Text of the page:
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Shocks and Institutions in a Job Matching Model

  • Den Haan, Wouter
  • Haefke, Christian
  • Ramey, Gary

This Paper explains the divergent behaviour of European and US unemployment rates using a job market-matching model of the labour market with an interaction between shocks and institutions. It shows that a reduction in TFP growth rates, an increase in real interest rates, and an increase in tax rates leads to a permanent increase in unemployment rates when the replacement rates or initial tax rates are high, while no increase in unemployment occurs when institutions are ‘employment friendly.’ The Paper also shows that an increase in turbulence, modelled as an increase probability of skill loss, is not a robust explanation for the European unemployment puzzle in the context of a matching model with both endogenous job creation and job destruction.

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Paper provided by C.E.P.R. Discussion Papers in its series CEPR Discussion Papers with number 2970.

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Date of creation: Sep 2001
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Handle: RePEc:cpr:ceprdp:2970
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  1. Lars Ljungqvist & Thomas J. Sargent, 1998. "The European Unemployment Dilemma," Journal of Political Economy, University of Chicago Press, vol. 106(3), pages 514-550, June.
  2. Philippe Weil, 1992. "Equilibrium Asset Prices With Undiversifiable Labor Income Risk," NBER Working Papers 3975, National Bureau of Economic Research, Inc.
  3. Daveri, Francesco & Tabellini, Guido, 1997. "Unemployment, Growth and Taxation in Industrial Countries," CEPR Discussion Papers 1681, C.E.P.R. Discussion Papers.
  4. den Haan, Wouter J. & Ramey, Garey & Watson, Joel, 1999. "Job Destruction and the Experiences of Displaced Workers," University of California at San Diego, Economics Working Paper Series qt1rd0w96t, Department of Economics, UC San Diego.
  5. Richard Layard & Stephen Nickell, 1998. "Labour Market Institutions and Economic Performance," CEP Discussion Papers dp0407, Centre for Economic Performance, LSE.
  6. Marimon, Ramon & Zilibotti, Fabrizio, 1998. "Unemployment vs. Mismatch of Talents: Reconsidering Unemployment Benefits," Seminar Papers 661, Stockholm University, Institute for International Economic Studies.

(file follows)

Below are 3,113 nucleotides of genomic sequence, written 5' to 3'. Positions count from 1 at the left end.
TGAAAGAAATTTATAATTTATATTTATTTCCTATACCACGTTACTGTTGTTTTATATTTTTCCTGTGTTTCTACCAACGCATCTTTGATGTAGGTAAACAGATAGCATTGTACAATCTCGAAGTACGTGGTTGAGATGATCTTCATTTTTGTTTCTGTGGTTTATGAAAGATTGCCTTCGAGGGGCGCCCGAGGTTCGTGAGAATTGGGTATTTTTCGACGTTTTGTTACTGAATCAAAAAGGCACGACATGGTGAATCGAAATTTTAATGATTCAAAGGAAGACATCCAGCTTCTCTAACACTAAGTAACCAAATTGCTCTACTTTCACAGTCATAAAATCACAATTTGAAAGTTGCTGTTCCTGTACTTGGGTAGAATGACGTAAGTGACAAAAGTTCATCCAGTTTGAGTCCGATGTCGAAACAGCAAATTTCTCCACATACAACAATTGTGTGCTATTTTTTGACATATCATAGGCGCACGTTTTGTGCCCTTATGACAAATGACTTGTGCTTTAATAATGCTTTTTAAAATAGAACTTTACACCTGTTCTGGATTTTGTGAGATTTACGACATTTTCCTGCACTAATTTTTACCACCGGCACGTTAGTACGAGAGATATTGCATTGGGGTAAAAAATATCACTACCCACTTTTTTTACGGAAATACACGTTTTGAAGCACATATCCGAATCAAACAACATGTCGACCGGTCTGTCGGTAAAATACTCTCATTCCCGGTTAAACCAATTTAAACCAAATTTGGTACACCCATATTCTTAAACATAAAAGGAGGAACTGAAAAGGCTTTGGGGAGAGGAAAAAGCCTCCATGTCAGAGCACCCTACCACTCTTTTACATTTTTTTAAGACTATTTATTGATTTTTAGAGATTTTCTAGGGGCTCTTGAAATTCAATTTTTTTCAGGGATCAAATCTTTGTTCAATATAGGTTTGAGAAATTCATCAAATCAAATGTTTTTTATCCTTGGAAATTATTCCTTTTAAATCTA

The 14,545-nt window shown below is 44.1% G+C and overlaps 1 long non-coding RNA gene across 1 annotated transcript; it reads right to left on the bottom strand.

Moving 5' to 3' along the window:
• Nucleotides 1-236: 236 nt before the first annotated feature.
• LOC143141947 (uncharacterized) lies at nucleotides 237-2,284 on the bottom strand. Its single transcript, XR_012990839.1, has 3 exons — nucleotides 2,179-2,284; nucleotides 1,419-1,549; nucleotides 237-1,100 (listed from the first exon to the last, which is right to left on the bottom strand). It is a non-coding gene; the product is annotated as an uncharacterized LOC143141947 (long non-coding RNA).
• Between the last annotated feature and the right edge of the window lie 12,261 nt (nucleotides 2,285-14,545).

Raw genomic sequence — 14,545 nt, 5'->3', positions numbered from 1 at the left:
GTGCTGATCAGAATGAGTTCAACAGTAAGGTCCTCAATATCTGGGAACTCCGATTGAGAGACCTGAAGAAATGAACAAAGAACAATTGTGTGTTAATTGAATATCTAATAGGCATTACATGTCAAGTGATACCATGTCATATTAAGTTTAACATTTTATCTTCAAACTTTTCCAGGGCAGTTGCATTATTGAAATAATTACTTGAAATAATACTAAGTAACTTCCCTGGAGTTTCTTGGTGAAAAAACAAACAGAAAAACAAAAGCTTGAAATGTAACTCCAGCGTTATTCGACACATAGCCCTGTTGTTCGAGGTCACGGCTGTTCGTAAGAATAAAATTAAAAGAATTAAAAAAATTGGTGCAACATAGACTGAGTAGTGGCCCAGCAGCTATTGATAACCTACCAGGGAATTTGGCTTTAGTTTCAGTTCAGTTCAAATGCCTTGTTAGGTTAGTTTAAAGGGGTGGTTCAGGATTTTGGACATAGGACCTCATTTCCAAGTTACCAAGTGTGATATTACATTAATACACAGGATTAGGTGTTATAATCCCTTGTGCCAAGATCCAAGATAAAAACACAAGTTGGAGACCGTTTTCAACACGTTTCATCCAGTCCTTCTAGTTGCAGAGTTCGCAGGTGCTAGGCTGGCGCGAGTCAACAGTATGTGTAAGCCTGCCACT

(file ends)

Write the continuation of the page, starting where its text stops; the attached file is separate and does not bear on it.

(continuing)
7. Dale T. Mortensen & Christopher A. Pissarides, 1998. "Technological Progress, Job Creation and Job Destruction," Review of Economic Dynamics, Elsevier for the Society for Economic Dynamics, vol. 1(4), pages 733-753, October.
  8. P Garibaldi, 1995. "Job Flow Dynamics and Firing Restrictions," CEP Discussion Papers dp0256, Centre for Economic Performance, LSE.
  9. Aghion, Philippe & Howitt, Peter, 1994. "Growth and Unemployment," Review of Economic Studies, Wiley Blackwell, vol. 61(3), pages 477-94, July.
  10. Marimon, R. & Zilibotti, F., 1998. "Unemployment vs. Mismatch of Talents," Papers 661, Stockholm - International Economic Studies.
  11. Edmund S. Phelps, 1968. "Money-Wage Dynamics and Labor-Market Equilibrium," Journal of Political Economy, University of Chicago Press, vol. 76, pages 678.
  12. Olivier Blanchard & Justin Wolfers, 1999. "The Role of Shocks and Institutions in the Rise of European Unemployment: The Aggregate Evidence," NBER Working Papers 7282, National Bureau of Economic Research, Inc.
  13. Mortensen, Dale T & Pissarides, Christopher A, 1994. "Job Creation and Job Destruction in the Theory of Unemployment," Review of Economic Studies, Wiley Blackwell, vol. 61(3), pages 397-415, July.
  14. Per Krusell & Anthony A. Smith & Jr., 1998. "Income and Wealth Heterogeneity in the Macroeconomy," Journal of Political Economy, University of Chicago Press, vol. 106(5), pages 867-896, October.
  15. Garey Ramey & Wouter J. den Haan & Joel Watson, 2000. "Job Destruction and Propagation of Shocks," American Economic Review, American Economic Association, vol. 90(3), pages 482-498, June.
  16. Robert J. Gordon, 1995. "Is There a Tradeoff between Unemployment and Productivity Growth?," NBER Working Papers 5081, National Bureau of Economic Research, Inc.
  17. Mortensen, Dale T & Pissarides, Christopher A, 1999. "Unemployment Responses to 'Skill-Biased' Technology Shocks: The Role of Labour Market Policy," Economic Journal, Royal Economic Society, vol. 109(455), pages 242-65, April.
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